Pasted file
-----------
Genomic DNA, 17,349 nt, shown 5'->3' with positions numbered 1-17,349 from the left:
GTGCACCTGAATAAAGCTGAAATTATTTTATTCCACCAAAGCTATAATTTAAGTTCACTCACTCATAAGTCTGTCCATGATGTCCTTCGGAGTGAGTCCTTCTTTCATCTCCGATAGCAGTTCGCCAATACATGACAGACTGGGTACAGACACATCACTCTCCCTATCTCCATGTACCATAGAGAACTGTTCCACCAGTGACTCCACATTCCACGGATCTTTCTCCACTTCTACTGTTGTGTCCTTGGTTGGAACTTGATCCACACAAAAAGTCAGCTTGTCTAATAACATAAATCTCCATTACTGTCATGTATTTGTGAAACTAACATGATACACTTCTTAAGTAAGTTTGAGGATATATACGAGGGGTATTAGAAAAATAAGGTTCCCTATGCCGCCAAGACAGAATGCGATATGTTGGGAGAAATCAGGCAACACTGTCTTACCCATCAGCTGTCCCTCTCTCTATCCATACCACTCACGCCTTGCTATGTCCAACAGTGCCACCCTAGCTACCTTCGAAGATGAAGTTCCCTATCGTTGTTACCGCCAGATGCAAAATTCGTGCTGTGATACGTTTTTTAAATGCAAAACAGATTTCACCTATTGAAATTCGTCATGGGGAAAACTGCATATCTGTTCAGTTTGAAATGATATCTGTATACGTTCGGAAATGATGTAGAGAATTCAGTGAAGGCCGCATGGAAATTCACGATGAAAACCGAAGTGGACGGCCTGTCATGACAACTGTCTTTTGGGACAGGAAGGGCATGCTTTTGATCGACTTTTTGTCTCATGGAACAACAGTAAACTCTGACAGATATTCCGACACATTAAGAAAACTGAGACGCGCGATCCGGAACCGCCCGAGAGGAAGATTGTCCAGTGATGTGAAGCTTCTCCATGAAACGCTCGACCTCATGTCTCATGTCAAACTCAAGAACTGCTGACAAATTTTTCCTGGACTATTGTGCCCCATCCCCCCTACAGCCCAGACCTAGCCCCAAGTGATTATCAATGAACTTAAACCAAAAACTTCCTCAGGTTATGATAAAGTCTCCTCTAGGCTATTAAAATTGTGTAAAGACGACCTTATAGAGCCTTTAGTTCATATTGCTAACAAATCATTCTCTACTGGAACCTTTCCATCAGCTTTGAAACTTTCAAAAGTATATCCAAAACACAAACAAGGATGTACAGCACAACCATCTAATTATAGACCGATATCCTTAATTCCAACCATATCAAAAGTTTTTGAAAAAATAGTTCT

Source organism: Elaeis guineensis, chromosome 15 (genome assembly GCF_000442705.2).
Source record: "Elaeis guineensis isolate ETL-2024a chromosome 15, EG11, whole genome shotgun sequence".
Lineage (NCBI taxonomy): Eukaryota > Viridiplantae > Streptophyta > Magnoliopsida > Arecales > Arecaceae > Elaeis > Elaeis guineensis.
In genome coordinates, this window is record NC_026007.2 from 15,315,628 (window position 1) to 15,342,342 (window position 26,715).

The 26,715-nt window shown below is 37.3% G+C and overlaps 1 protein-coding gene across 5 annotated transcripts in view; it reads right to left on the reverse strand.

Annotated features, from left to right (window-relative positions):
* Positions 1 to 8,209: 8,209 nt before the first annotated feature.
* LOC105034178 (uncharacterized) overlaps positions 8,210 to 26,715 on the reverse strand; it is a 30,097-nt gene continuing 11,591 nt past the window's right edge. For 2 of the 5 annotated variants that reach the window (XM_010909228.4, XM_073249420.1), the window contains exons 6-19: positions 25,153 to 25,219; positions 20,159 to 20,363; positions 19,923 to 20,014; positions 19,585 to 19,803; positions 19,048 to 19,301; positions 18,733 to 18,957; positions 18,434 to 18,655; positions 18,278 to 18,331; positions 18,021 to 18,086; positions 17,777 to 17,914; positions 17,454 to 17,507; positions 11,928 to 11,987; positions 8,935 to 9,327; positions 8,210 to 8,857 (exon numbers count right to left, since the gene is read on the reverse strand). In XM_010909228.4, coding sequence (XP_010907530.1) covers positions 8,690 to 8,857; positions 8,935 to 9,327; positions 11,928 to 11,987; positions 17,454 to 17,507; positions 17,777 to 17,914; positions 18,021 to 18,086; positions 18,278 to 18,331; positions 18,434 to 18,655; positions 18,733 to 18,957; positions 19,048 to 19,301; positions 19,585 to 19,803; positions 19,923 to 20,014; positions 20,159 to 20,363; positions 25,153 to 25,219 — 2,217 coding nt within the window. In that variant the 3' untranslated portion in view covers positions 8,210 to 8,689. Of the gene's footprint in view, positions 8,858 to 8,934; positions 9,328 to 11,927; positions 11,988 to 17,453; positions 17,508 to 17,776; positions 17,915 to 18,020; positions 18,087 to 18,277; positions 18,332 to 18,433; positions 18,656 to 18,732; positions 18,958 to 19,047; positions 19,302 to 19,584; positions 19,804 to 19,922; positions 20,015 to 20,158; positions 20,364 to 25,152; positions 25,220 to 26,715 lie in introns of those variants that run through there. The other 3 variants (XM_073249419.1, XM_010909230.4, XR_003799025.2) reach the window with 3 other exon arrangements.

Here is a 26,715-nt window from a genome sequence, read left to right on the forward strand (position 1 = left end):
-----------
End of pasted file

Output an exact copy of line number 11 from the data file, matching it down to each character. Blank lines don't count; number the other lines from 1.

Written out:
Here is a 26,715-nt window from a genome sequence, read left to right on the forward strand (position 1 = left end):